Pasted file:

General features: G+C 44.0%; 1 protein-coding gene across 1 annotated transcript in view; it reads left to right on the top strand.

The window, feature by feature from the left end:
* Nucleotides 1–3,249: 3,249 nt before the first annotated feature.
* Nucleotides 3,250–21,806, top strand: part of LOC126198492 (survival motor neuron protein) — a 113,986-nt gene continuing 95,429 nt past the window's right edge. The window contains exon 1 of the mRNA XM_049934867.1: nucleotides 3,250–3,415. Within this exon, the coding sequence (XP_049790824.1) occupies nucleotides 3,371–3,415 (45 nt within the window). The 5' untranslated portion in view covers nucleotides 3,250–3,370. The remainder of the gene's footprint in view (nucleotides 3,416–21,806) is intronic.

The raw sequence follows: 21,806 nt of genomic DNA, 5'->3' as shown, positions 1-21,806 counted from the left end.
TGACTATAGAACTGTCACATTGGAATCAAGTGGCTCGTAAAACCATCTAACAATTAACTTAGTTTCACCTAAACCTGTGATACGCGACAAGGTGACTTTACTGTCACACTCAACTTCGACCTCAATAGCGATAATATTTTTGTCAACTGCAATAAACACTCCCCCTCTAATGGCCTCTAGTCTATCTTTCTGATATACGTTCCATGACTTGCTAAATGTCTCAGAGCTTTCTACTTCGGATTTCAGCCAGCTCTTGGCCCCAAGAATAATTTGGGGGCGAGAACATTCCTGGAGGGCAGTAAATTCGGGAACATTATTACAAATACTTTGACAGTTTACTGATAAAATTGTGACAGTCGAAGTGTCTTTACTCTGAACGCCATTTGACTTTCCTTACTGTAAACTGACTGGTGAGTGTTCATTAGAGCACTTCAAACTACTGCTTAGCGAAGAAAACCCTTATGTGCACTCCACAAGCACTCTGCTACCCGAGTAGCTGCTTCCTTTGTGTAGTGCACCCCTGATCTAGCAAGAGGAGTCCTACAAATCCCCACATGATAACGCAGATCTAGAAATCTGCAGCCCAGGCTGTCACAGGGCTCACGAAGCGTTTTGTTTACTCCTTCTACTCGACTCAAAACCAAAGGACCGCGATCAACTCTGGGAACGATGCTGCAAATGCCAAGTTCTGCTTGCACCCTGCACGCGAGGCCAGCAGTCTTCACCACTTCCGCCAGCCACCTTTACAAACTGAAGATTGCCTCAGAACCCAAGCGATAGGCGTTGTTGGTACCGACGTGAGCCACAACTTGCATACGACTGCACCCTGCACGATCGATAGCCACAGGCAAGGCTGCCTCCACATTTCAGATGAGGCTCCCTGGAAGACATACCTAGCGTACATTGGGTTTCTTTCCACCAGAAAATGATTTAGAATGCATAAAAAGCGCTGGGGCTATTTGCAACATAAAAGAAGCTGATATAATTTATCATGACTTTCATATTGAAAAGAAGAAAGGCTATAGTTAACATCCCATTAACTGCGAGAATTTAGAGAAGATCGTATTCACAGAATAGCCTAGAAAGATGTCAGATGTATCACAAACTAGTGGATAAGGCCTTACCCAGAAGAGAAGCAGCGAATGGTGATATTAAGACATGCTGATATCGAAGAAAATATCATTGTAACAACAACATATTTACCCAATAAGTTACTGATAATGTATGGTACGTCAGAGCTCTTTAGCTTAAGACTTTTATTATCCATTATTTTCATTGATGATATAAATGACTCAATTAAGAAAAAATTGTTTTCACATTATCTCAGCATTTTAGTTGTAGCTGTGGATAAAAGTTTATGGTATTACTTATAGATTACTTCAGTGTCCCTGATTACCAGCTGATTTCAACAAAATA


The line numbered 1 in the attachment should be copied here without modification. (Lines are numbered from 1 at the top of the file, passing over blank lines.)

General features: G+C 44.0%; 1 protein-coding gene across 1 annotated transcript in view; it reads left to right on the top strand.